Hot car death 'never planned' by father
A man accused of killing his young son by leaving him in a hot car was responsible for the boy's death but it was not intentional, a court has heard.
Justin Ross Harris wept as his lawyer argued the tragedy in Georgia two years ago was due to a change of routine.
Mr Harris forgot Cooper was in the back seat of his SUV that morning because he had usually dropped him off at nursery by that time, the court heard.
On Monday, the prosecution said the defendant plotted to kill his son.
He planned the tragedy because he wanted to leave the family to continue affairs with other women, the court heard.
But the defence team attempted to dispel that notion while admitting the death of the 22-month-old toddler was the father's fault.
"Ross Harris is responsible for his child's death. It's his fault, no doubt about it," Maddox Kilgore told the jury in his opening statement.
"What you're going to see here at this trial is that being responsible is not the same thing as being a criminal."
Cooper died after being left for seven hours in the vehicle as it was parked outside his father's place of work, a Home Depot office on the outskirts of Atlanta.
Mr Harris told police he had taken his son to breakfast and given him a kiss while putting him into the back of the car afterwards. But then he drove to work and forgot he was still in the car.
It was a break of the routine to take him to breakfast - usually he ate after taking his son to nursery.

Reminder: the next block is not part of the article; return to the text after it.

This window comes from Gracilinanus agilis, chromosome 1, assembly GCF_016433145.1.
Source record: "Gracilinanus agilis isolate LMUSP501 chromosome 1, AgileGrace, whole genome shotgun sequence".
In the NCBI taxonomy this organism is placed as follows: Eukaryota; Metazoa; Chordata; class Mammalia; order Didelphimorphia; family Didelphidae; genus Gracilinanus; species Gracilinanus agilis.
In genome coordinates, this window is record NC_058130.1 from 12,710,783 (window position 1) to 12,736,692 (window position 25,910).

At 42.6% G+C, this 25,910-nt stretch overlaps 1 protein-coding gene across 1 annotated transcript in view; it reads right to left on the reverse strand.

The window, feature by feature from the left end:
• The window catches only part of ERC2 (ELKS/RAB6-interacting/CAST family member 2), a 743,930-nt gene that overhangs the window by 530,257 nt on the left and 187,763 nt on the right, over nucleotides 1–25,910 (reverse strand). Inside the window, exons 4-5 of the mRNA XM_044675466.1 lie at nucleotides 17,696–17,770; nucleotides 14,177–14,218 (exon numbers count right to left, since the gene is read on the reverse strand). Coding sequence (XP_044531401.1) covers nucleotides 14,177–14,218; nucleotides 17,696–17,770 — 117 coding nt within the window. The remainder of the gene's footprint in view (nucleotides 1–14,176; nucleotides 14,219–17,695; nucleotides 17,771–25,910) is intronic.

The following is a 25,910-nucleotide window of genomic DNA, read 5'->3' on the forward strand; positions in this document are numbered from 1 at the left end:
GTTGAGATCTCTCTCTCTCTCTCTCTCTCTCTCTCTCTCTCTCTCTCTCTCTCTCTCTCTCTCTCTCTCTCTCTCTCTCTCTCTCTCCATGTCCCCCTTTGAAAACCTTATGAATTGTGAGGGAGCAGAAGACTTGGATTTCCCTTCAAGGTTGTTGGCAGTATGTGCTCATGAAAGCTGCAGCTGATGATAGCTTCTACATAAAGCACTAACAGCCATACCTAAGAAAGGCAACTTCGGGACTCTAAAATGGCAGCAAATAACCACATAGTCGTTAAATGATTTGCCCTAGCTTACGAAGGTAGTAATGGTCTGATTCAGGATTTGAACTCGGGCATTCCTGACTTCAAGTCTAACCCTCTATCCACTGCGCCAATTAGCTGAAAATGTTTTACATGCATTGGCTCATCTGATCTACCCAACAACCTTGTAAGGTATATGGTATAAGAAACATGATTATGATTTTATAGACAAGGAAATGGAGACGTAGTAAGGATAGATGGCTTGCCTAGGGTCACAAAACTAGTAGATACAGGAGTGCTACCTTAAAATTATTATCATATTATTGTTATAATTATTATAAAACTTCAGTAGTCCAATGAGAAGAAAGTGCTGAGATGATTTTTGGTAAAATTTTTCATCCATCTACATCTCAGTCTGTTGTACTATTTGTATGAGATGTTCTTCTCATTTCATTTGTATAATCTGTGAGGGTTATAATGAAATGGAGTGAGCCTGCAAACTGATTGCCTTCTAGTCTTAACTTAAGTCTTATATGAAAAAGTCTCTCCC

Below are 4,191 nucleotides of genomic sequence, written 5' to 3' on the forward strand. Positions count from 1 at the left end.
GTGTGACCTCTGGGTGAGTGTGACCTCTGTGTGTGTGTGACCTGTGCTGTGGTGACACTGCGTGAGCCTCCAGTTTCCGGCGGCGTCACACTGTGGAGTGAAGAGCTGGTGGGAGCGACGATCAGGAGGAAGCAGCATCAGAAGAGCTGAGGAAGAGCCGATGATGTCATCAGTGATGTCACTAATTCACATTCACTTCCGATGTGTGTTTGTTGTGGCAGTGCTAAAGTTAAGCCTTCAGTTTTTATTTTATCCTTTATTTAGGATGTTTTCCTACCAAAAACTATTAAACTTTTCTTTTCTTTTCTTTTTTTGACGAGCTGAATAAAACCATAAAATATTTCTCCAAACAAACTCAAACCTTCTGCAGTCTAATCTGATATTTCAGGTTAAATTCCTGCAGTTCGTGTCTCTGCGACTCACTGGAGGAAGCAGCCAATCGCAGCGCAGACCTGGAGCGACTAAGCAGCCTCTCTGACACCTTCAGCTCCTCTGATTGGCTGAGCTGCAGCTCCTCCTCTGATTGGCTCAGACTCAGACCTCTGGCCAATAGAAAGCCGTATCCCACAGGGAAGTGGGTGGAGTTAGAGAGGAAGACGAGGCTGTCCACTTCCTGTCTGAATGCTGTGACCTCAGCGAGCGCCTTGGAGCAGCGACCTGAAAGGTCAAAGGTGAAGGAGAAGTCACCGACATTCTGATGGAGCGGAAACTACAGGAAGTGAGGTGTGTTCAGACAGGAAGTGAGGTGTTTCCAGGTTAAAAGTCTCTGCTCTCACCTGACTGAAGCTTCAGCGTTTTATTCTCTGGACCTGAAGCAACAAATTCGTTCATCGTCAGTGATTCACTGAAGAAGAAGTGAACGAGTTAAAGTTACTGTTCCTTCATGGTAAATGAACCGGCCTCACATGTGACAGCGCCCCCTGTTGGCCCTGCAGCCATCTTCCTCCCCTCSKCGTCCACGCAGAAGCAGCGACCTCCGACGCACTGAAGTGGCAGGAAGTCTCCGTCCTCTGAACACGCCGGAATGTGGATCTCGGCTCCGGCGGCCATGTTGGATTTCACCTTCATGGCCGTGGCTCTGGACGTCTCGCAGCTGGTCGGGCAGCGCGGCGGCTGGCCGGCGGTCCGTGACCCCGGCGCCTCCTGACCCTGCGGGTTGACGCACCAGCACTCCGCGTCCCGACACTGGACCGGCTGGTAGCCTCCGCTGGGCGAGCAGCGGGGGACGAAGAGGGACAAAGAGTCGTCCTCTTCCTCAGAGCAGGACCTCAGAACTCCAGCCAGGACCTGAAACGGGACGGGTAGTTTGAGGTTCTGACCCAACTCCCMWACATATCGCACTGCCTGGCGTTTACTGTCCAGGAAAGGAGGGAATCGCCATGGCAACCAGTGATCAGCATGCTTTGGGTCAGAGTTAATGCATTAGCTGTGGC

As the events that day were related in court, the defendant dabbed his eyes with a tissue.
Mr Kilgore said: "His sexual behaviour isn't some kind of motive to murder the person he loved more than anyone in the world."
On the contrary, the defendant was planning a future with his family and looking to move to a bigger home, the court was told.
A video shown to the court on Tuesday depicts Mr Harris in the immediate aftermath of the tragedy, pacing up and down and screaming.
One police officer gave evidence to say Mr Harris snapped when police asked him to stop using his mobile phone, and complained when handcuffed in the police car.
While the prosecution team argued the evidence indicated that Mr Harris was unemotional, the defence lawyers said it showed he was clearly distressed by what had happened.
Mr Harris is charged with malice murder and with sending sexually explicit text messages and photos to an underage girl.
The case continues.